1992 - Skeleton
Rare hand-crafted limited edition
In this captivating Speedmaster model, Omega’s hand-crafted excellence is clear to see. The skeletonised design was limited to just 50 pieces, each with a transparent caseback.
The inspiration was to celebrate the 50th anniversary of Omega’s 27 CHRO C12 project, which led to the creation of the calibre 321 that was used in the very first Speedmaster. In terms of highlighting innovation and excellence, this timepiece was a wonderful tribute.
1996 – Racing
Launched by Michael Schumacher
This striking model is notable for its “younger aesthetics” and was produced in both red and yellow versions. The piece was launched by racing legend Michael Schumacher who had become a new Omega ambassador in 1996. As well as featuring a racing-style minute track, the watch had a rubber presentation box that resembled the tyres of F1 cars and featured Schumacher’s signature in white.
1998 – X-33
Favoured by pilots
Known as the “Mars Watch”, the X-33 was designed for the possibility of man landing on the red planet. It took five years of collaborative development between Omega and the world’s major space agencies, as well as the USN “Blue Angels” and the USAF “Thunderbirds”. With its futuristic design, it was worn on board NASA’s space shuttles and the Russia MIR Space Station.
2003 - From The Moon To Mars
Anticipating the future
Built for the next great human destination. This model coincided with the American announcement that they planned to build a permanent space station on the moon before 2020 to act as a launch site for future manned missions to Mars. Celebrating those celestial bodies, the watch has counters printed with images of the moon, Earth and Mars.
2005 – Co-Axial GMT
With pioneering escapement
Omega has always been known for its pioneering innovation and dedication to the art of watchmaking. In its quest to perfect the movement, this Speedmaster was the first to include the Co-Axial escapement, which revolutionised precision and reliability. As well as this, the watch saw a return of the iconic “Broad Arrow” hands, a red-tipped GMT hand, and a 1 – 23 GMT hour ring that beautifully fitted between the hour markers.
2008 Alaska Project
A prototype becomes reality
In this timepiece, one of Omega’s most innovative dreams became reality. Created in a limited edition of 1,970 pieces in 2008, the watch is based on the “Alaska II” project which used a “standard” Speedmaster with a modified dial and hands in conjunction with an outer anodized aluminium “thermal shield”. This allowed the watch to withstand temperatures, in lunar or spatial atmospheres, ranging from -148°C to +260°C.
2008 – Beijing
Celebrating the XXIX Olympiad
As the Official Timekeeper of the Olympic Games Beijing 2008, Omega celebrated its role by creating this unique Speedmaster 5-Counters Chronograph. For the first time ever, five counters were displayed on the dial of a mechanical wristwatch, arranged in the form of the iconic Olympic rings. The functions included a small seconds counter, a 7-day chronograph recorder, a day indicator, a 12-hour chronograph recorder and a 30-minute chronograph recorder.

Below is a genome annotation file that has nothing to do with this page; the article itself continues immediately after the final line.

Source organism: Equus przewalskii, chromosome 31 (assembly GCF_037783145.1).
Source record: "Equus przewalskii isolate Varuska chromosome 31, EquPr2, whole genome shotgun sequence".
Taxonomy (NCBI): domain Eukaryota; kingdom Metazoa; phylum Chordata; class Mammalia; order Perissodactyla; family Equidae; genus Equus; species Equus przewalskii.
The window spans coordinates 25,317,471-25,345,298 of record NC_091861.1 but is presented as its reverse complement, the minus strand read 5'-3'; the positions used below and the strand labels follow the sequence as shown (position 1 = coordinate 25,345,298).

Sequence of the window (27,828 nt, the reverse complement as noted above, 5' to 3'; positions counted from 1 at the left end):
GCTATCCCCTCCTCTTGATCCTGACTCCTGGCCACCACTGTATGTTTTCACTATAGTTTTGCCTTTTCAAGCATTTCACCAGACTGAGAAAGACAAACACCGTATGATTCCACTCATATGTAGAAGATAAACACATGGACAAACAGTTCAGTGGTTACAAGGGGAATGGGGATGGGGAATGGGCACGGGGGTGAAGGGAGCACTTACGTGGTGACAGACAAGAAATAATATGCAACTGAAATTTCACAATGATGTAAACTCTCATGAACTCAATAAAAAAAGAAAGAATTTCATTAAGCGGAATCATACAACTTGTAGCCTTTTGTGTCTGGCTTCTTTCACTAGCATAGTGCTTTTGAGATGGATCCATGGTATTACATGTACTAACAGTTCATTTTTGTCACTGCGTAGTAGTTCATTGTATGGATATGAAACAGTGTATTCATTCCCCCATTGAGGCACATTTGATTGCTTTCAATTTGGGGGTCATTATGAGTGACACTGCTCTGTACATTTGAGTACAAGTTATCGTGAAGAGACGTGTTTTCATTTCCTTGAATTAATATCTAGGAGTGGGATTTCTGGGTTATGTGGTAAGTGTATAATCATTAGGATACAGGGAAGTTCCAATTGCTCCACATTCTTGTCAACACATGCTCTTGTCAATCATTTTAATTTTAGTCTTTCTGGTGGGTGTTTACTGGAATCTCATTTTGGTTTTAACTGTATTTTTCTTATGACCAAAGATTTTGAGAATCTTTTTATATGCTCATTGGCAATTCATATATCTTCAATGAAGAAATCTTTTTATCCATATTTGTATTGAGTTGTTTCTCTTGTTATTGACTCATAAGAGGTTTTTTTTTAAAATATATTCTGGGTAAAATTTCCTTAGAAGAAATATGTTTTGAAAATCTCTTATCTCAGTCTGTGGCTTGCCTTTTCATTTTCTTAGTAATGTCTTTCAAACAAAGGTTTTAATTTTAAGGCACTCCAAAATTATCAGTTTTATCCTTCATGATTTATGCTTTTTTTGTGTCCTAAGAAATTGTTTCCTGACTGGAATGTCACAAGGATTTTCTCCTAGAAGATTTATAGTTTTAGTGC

2009 – Apollo 11
Made in a limited edition of 69 examples to mark the 40th anniversary of man’s conquest of the moon, this Speedmaster model made in platinum has a unique yellow gold medallion on the small seconds counter representing, in high relief, the mission patch of Apollo 11. This is repeated, again in gold, on the caseback.
2013 - Dark Side Of The Moon
First Speedmaster in ceramic
Emblematic of Omega’s bold style, innovation and pioneering spirit, the “Dark Side of the Moon” brought the Moonwatch to a new generation. Crafted from a single block of sleek ceramic, the sporty model also features a black ceramic dial with 18K white gold hands and a nylon fabric strap. The incredible production techniques used to create this watch have been some of Omega’s most celebrated achievements.
2016 – Moonphase
First Speedmaster Master Chronometer
The first Speedmaster certified as a Master Chronometer, this blue Moonphase timepiece reaches the industry’s highest standards of precision and performance as approved by METAS – another important milestone in Omega’s superb history of watchmaking. Most incredibly, the image of the moon on this watch is as detailed as a NASA photograph. Zoom in close and you’ll see an astronaut’s footprint.
2017 - Speedmaster Automatic
Return of the racing dial
The distinctive minute-track style on this stainless steel watch first appeared on a 1968 Speedmaster model. Linked to the Speedmaster’s motor racing heritage, it returns again, this time on a matt-black dial. Other features on the dial include the orange markings and bevelled 18K white gold arrowhead indexes. The perforated rubber strap is another new addition that enhances the innovation.